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Age Scotland is a registered charity in Scotland,[1] formed on 1 April 2009 by the merger of Help the Aged in Scotland and Age Concern Scotland.[2]

Age Scotland
FoundedApril 2009
Key people
Brian Sloan

Scotland's largest charity for older people operated under its joint legacy brands as "Age Concern and Help the Aged in Scotland" until the new brand launched in April 2010[3] It also works interdependently with charities for the nations called Age Cymru, Age NI and Age UK.



The charity aims to act in partnership with others as the national older people's charity for Scotland in promoting a better quality of life for the nation's older people through:

  • Campaigning and influencing on identified issues of concern, ensuring that older people's voices are heard at local authority, Holyrood and Westminster levels, as well as globally through lobbying and campaigning activities and strategic partnerships.
  • Supporting older people through the Age Scotland helpline, a phone information service available to over 50s; and through factsheets and downloadable information from its website.
  • Working with local older people's groups across Scotland to help build stronger communities through its development staff and grants programme.[4]


Age Scotland was formed through the merger between Age Concern Scotland and Help the Aged in Scotland, creating an organisation with a combined income of over £3 million.[5]

James Wright was appointed as the chair of the board of trustees in 2009. Prior to his appointment, he was a trustee of Age Concern Scotland and was a chair of Age Concern England. He has served on many public bodies, including health authorities, the Scottish Higher Education Funding Council, and the Heritage Lottery Fund. He is currently a trustee of Age UK.[6]


Age Scotland came into being as a result of the April 2010 merger of Age Concern Scotland and Help the Aged in Scotland, charities with a combined 90 years of independent operations in Scotland.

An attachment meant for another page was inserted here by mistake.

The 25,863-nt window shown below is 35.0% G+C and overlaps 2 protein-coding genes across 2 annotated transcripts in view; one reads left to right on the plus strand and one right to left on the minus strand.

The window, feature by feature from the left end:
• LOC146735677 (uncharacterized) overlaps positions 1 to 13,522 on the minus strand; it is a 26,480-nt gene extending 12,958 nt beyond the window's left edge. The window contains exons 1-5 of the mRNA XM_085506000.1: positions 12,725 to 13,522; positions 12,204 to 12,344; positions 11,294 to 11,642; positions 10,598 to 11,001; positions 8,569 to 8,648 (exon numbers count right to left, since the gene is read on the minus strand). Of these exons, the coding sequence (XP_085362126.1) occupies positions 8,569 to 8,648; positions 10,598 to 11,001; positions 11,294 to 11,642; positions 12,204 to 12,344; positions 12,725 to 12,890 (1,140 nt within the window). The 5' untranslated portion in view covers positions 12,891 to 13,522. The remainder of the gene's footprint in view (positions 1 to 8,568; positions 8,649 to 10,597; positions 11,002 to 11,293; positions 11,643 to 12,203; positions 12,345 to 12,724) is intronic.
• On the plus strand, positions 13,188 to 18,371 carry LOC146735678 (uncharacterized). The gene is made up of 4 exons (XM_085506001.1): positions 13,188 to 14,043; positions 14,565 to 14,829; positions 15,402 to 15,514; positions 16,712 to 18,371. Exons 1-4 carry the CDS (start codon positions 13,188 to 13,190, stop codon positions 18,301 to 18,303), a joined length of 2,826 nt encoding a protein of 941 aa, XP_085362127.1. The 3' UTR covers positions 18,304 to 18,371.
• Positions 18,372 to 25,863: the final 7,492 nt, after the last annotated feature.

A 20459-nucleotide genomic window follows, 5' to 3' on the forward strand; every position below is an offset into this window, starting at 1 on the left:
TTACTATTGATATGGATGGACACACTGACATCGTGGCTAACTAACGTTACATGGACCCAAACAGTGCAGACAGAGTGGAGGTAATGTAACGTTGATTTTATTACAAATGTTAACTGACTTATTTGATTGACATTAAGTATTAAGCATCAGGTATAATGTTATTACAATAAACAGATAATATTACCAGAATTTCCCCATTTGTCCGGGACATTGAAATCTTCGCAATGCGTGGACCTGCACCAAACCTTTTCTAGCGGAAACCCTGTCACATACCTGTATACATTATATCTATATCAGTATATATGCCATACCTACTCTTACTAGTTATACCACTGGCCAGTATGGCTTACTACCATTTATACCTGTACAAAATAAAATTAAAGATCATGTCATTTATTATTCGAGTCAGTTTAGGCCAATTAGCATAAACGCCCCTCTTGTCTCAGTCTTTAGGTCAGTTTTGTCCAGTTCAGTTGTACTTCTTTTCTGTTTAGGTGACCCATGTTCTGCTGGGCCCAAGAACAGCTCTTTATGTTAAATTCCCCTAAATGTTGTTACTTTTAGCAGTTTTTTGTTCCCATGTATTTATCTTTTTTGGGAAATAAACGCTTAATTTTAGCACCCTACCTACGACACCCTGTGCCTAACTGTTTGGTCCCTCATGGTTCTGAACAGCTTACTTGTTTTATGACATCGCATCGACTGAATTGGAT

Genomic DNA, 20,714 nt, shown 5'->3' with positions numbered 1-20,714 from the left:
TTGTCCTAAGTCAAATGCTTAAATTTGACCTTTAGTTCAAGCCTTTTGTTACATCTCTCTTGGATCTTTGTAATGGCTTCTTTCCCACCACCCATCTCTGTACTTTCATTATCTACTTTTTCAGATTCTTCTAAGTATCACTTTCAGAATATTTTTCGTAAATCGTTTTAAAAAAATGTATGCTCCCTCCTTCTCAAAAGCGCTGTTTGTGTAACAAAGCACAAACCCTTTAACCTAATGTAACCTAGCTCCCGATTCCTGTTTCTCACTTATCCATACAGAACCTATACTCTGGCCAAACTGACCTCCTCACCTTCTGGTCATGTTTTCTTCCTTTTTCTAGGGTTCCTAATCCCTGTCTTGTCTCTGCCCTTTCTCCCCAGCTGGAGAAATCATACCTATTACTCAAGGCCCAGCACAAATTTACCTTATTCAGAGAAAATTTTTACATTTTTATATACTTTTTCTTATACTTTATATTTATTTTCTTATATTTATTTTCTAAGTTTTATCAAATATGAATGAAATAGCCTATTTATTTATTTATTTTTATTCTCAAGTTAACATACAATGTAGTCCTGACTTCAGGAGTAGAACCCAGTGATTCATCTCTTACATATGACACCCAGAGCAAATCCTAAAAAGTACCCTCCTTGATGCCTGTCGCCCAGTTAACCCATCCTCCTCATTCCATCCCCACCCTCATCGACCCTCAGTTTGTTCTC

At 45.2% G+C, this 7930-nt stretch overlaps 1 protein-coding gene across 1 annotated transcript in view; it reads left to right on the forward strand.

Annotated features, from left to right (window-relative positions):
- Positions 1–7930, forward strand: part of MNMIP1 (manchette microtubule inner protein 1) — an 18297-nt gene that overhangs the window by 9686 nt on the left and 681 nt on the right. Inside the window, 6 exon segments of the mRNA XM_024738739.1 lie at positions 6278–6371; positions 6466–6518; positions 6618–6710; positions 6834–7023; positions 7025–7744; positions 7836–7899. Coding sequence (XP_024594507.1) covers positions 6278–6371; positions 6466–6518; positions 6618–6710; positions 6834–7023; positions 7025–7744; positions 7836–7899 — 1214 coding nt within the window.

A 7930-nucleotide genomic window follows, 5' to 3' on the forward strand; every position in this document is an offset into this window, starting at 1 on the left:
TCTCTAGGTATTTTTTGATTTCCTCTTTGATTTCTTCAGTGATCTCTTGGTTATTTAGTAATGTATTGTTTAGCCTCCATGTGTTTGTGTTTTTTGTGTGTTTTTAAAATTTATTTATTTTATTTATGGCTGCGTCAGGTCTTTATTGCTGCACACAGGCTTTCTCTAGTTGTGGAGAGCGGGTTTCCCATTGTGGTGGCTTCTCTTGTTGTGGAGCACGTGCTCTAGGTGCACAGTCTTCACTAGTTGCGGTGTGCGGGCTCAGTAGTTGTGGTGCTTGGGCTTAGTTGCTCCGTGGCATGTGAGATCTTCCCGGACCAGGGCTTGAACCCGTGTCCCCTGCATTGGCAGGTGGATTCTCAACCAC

Age Concern Scotland developed out of several Older People's Welfare Associations founded in 1944 during the Second World War.

Help the Aged in Scotland was established in 1986, when UK charity Help the Aged, founded in 1961, set up a permanent office with a staff in Edinburgh.

Both charities worked throughout Scotland to support a wide network of older people's groups and forums, which in turn provide local responsive services to older people in their own communities.

Age Concern Scotland offered a range of services directly, piloting programmes and working with members and drawing on local needs, expertise, and volunteers as appropriate to develop locally based provision, while Help the Aged in Scotland was considered more as a campaigning and lobbying organisation.

The two charities collaborated on many issues and contributed to the 2002 introduction of Free Personal and Nursing Care and the implementation of the Adult Support and Protection Act in 2007.

A joint campaign in 2005 led to the Burt Review of Council Tax, the report “A Fairer Way” the following year and the eventual freezing of the tax in Scotland for several years.

Currently Age Scotland's focus is on integrating health and social care, fuel poverty and isolation.[citation needed]


Age Scotland's income is funded through corporate partnerships, legacies, fundraising events, individual donors, public funding, 14 charity shops around Scotland and its social enterprise arm, Age Scotland Enterprises.

Age Scotland EnterprisesEdit

Age Scotland Enterprises offers products and services that are designed to either address market failure and/or meet its objective of offering products that provide value for money - for example, none of its insurance products have upper age limits.

Operating as a social enterprise, the current product range offered by Age Scotland Enterprises includes: travel, home and motor insurance (provided by Ageas Insurance Limited); motor breakdown cover (provided by Europ Assistance Holdings Limited); gas and electricity (provided by E.On); funeral plan; wills and legal services; and personal alarms.[7]


External linksEdit